In an effort to build a space for queer people like myself, every Tuesday I’ll be posting interviews, opinion pieces, listicals, reviews, and more focused on the LGBT community (and occasionally about the Latinx/WOC community since I am Latinx.) Welcome to Queerly Not Straight! Enjoy and leave a comment below if you have a suggestion for what I should cover next.
Happiest Season is the LGBTQ Christmas goodness that we deserve in 2020. And we don’t know about you, but even when the world tries to bring our community down, we keep on winning. Happiest Season is us winning. Happiest Season is us taking the right step to have better representation for the queer community. And we are here for it, especially if it means seeing Kristen Stewart and Mackenzie Davis, who play Abby and Harper, working through their relationship ups and downs during the holiday season.
Bring on the Cheese, We Deserve It
One of our favorite things about holiday movies are the cheese and the antics. You know, the romance tropes that are present in each and every single Christmas movie because it’s the holiday season after all and what would life be without them? Happiest Season had that cheesiness and recognizable way of storytelling that we’re used to when it comes to Christmas movies.
For example, It had the hijinks music. You know, the kind where the main characters are trying to sneak around and bring in a Christmas tree into the house and they don’t want to get caught by the loyal servants of the home. Not to say that that happened in Happiest Season. Well, not in particular. But the hijinks were there and we love the movie all the more because of it.
That’s not to say it was all butterflies and rainbows. (Yes, we queer people are prone to random bouts of butterflies and rainbows.) This movie had its serious moments where we thought things were going to turn out badly because we as LGBTQ people are used to having the bad endings or the ambiguous/open ending aka the worst kind of ending in ending history. That doesn’t happen in Happiest Season.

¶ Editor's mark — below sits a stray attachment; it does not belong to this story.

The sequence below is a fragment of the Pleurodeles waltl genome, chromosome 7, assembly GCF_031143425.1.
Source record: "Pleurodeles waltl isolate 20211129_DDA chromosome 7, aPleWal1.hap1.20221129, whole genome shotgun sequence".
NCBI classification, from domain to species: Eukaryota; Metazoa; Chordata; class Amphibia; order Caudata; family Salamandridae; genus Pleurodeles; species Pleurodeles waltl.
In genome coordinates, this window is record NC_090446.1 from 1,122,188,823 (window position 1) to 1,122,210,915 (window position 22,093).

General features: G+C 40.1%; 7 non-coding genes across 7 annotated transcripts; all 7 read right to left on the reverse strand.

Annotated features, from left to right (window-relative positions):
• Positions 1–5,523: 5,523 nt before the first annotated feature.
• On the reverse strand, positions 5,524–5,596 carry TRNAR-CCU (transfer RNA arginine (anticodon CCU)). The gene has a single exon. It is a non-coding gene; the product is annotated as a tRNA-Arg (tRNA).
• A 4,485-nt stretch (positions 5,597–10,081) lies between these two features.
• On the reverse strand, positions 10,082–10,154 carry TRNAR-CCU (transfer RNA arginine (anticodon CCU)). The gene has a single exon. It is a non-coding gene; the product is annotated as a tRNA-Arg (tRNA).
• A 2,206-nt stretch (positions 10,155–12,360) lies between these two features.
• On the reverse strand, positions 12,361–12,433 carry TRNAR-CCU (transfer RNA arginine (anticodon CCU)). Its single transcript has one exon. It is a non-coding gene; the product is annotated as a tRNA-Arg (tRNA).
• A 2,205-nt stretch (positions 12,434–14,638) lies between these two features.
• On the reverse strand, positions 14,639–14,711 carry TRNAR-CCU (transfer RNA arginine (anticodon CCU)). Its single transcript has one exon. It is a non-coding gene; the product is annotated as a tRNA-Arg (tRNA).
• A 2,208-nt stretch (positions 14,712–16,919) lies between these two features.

There is a happy ending. There is a montage of pics after the movie goes black that shows our favorites happy, in love, and living their happiest lives. And we are here for it. It’s what we deserve, it’s what we’ve seen others be gifted with, and it’s something we hope to see more of when it comes to LGBTQ love stories like Happiest Season.
It’s a Coming Out Story, Again
Honestly, we were hesitant at the beginning when it came to Happiest Season. Coming out stories are a dime a dozen in Hollywood and it seems like it’s the only thing they know how to produce for the queer community. It’s like that’s the only thing we are and no one’s taken the time or effort to know us past the coming out story and into our daily lives as people, family, friends, lovers, and more.
And in the beginning, that’s what this story felt like. Harper was hiding Abby because she couldn’t be honest with herself or those around her that she called family. And as the story chipped away it became a portrait of who we become when we live our lives based on our families expectations and not what we want for ourselves based on our own feelings and wants.
That’s not to say that this coming out story isn’t important. While I cringe at ANOTHER coming out story, I have to think about people that have never experienced a story like this before. Crazy to think that there are people out there that don’t know anything about LGBTQ people but it’s true. Maybe a Christmas movie lover has never experienced something like Happiest Season and ends up loving it and opening their eyes to something they’ve never experienced before.
Changing one person’s mind, one person’s heart, to love and accept queer people like Harper and Abby matters. It’s the little changes, the little journeys, that change our world and how it runs. And Happiest Season is part of that. So, yes, a little blue about another coming out story but all cheese and smiles that it was a big movie theater release opportunity before coronavirus decided to be nosey and destroy all our lives.
Other Happiest Season Thoughts:
- Aubrey Plaza is a whole damn mood and 10 kinds of attractive in this movie.
- Dan Levy steals every scene he’s in and we adore him.
- The height difference between Kristen Stewart and Mackenzie Davis is so adorable and we’re all over it.
- Mary Holland’s character Jane is who we want to be when we grow up.
- Victor Garber should be in all the stuff.
- We definitely need a sequel with more antics, more fun, and Christmas goodness.
Happiest Season premieres November 25th on Hulu.
Queerly Not Straight posts every Tuesday with opinion pieces, listicals, reviews, and more focused on the LGBT community (and occasionally about the Latinx community since I am Latinx.)